Faith in intuition and cognitive reflection

Carlos Alós-Ferrer, Sabine Hügelschäfer

Research output: Contribution to journalArticlepeer-review


We compare two different measures of impulsive or intuitive behavior, the Cognitive Reflection Test (CRT) and a well-established psychological scale known as “Faith in Intuition” (FI), and investigate their relation to common biases in probability judgment. Using data from two laboratory experiments and a series of classroom experiments, the evidence we obtain is mixed. CRT scores and FI correlated in two data sets out of three. Both measures appear to be partially informative for some of the biases, but the effects are not systematic and depend on which exact probability-judgment question is used. Overall, CRT scores explain more variance in probability-judgment biases than FI scores. Further, gender effects interact with FI but not with CRT.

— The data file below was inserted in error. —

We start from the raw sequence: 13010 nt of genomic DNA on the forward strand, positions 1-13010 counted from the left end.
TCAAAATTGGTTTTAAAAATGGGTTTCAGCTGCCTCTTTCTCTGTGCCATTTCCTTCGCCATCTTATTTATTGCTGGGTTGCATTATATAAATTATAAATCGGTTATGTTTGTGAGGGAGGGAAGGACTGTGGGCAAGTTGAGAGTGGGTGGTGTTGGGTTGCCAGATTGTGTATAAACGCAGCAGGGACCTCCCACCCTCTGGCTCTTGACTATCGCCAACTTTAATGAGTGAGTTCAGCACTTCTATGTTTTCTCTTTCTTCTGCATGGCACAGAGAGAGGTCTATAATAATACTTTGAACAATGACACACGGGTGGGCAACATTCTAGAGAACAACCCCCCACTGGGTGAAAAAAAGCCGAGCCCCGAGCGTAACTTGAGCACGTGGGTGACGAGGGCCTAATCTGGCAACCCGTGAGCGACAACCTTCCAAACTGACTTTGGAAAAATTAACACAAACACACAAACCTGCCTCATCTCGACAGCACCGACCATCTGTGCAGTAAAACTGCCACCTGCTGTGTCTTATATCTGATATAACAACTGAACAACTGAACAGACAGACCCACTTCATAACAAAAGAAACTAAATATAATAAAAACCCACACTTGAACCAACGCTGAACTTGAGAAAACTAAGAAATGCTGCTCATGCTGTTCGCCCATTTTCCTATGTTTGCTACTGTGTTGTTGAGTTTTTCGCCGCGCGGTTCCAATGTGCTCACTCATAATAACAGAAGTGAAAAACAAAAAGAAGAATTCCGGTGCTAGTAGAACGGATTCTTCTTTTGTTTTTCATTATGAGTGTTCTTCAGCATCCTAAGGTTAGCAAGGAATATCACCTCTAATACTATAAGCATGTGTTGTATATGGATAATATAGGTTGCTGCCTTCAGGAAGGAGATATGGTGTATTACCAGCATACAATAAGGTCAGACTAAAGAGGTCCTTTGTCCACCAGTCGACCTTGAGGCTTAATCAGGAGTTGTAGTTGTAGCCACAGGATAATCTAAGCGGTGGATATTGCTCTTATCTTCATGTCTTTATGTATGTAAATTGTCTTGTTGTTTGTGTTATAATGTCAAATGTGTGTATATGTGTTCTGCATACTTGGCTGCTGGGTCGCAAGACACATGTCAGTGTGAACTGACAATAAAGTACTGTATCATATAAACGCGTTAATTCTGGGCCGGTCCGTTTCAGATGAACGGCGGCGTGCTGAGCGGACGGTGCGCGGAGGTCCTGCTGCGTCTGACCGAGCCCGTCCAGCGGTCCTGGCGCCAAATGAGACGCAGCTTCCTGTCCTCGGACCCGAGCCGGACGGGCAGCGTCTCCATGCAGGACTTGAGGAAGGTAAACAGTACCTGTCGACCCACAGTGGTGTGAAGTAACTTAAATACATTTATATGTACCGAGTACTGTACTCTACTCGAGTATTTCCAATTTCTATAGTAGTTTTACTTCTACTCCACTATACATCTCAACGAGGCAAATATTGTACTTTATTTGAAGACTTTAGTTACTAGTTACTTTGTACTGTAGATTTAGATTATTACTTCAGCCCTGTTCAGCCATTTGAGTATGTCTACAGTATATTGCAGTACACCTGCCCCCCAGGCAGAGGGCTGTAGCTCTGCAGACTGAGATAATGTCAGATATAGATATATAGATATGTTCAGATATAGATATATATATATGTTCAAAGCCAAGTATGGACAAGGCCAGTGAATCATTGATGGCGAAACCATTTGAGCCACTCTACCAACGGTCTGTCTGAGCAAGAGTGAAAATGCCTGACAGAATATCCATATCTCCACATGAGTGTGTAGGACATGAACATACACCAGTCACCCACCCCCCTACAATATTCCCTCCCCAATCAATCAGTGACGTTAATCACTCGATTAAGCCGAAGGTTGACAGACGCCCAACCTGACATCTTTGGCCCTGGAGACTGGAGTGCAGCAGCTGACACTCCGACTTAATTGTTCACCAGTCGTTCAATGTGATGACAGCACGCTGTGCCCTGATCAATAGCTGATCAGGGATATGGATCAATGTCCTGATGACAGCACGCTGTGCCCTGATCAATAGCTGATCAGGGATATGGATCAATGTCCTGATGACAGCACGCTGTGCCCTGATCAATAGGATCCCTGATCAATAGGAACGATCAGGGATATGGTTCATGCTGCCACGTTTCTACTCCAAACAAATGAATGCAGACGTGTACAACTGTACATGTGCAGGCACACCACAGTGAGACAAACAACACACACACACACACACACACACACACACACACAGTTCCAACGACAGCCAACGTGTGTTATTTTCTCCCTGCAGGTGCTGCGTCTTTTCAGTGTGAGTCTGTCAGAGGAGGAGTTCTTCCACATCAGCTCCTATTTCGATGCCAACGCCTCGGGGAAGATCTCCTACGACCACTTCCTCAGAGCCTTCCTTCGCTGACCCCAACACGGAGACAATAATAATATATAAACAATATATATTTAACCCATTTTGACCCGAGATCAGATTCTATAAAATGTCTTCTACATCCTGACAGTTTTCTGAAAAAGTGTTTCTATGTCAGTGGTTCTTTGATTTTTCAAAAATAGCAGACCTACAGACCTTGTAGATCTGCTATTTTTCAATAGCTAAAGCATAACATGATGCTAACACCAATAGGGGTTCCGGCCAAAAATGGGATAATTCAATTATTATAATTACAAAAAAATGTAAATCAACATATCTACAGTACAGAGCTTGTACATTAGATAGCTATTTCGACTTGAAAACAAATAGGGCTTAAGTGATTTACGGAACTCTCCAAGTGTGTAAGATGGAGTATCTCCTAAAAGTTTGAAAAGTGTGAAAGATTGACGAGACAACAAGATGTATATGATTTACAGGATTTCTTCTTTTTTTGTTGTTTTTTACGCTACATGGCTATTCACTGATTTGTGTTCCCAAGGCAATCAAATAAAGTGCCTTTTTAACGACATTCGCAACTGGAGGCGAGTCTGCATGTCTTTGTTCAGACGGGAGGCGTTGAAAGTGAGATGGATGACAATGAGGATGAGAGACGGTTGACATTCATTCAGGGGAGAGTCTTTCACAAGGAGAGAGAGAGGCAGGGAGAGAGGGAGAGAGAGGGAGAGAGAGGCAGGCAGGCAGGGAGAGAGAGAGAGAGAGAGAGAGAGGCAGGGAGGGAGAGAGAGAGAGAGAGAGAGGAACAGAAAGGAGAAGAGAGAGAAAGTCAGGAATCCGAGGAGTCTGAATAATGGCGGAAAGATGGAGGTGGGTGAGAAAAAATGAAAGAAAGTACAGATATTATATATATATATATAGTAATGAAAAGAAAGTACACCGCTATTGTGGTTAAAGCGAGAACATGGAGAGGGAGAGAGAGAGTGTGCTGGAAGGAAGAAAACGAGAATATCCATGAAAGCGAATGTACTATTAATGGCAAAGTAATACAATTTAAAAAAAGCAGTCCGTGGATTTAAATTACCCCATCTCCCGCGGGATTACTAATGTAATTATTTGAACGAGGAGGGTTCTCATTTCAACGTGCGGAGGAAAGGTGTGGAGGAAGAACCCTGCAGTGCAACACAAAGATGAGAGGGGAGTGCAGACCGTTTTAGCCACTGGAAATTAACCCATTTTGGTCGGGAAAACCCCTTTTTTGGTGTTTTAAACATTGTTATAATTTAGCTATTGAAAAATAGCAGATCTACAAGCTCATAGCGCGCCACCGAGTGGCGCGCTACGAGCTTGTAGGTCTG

Original languageEnglish (US)
Pages (from-to)61-70
Number of pages10
JournalJournal of Behavioral and Experimental Economics
StatePublished - Oct 1 2016


  • Behavioral biases
  • Cognitive reflection test
  • Intuition

ASJC Scopus subject areas

  • Applied Psychology
  • Economics and Econometrics
  • General Social Sciences


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